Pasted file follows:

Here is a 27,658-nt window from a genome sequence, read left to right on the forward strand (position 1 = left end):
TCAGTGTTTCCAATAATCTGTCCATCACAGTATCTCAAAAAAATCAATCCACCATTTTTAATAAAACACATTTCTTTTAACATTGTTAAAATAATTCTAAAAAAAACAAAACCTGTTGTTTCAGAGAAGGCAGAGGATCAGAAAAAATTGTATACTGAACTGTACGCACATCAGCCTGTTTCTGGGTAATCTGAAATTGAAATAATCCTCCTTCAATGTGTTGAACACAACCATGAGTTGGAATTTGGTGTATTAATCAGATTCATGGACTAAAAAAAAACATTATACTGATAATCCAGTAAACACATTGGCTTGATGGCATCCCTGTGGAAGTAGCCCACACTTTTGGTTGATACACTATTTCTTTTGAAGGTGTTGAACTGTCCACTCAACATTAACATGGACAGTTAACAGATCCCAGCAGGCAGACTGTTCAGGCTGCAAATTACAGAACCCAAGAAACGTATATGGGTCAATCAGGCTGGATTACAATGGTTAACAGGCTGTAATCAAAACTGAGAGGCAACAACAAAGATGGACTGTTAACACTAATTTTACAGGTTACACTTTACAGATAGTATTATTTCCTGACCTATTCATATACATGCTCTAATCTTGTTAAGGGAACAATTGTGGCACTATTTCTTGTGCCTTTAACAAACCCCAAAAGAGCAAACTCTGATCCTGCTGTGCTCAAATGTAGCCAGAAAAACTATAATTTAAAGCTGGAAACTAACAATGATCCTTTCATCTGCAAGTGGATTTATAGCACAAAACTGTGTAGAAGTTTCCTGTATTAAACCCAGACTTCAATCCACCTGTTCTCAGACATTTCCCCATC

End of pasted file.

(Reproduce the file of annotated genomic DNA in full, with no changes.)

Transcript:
Here is a 27,658-nt window from a genome sequence, read left to right on the forward strand (position 1 = left end):
TCAGTGTTTCCAATAATCTGTCCATCACAGTATCTCAAAAAAATCAATCCACCATTTTTAATAAAACACATTTCTTTTAACATTGTTAAAATAATTCTAAAAAAAACAAAACCTGTTGTTTCAGAGAAGGCAGAGGATCAGAAAAAATTGTATACTGAACTGTACGCACATCAGCCTGTTTCTGGGTAATCTGAAATTGAAATAATCCTCCTTCAATGTGTTGAACACAACCATGAGTTGGAATTTGGTGTATTAATCAGATTCATGGACTAAAAAAAAACATTATACTGATAATCCAGTAAACACATTGGCTTGATGGCATCCCTGTGGAAGTAGCCCACACTTTTGGTTGATACACTATTTCTTTTGAAGGTGTTGAACTGTCCACTCAACATTAACATGGACAGTTAACAGATCCCAGCAGGCAGACTGTTCAGGCTGCAAATTACAGAACCCAAGAAACGTATATGGGTCAATCAGGCTGGATTACAATGGTTAACAGGCTGTAATCAAAACTGAGAGGCAACAACAAAGATGGACTGTTAACACTAATTTTACAGGTTACACTTTACAGATAGTATTATTTCCTGACCTATTCATATACATGCTCTAATCTTGTTAAGGGAACAATTGTGGCACTATTTCTTGTGCCTTTAACAAACCCCAAAAGAGCAAACTCTGATCCTGCTGTGCTCAAATGTAGCCAGAAAAACTATAATTTAAAGCTGGAAACTAACAATGATCCTTTCATCTGCAAGTGGATTTATAGCACAAAACTGTGTAGAAGTTTCCTGTATTAAACCCAGACTTCAATCCACCTGTTCTCAGACATTTCCCCATC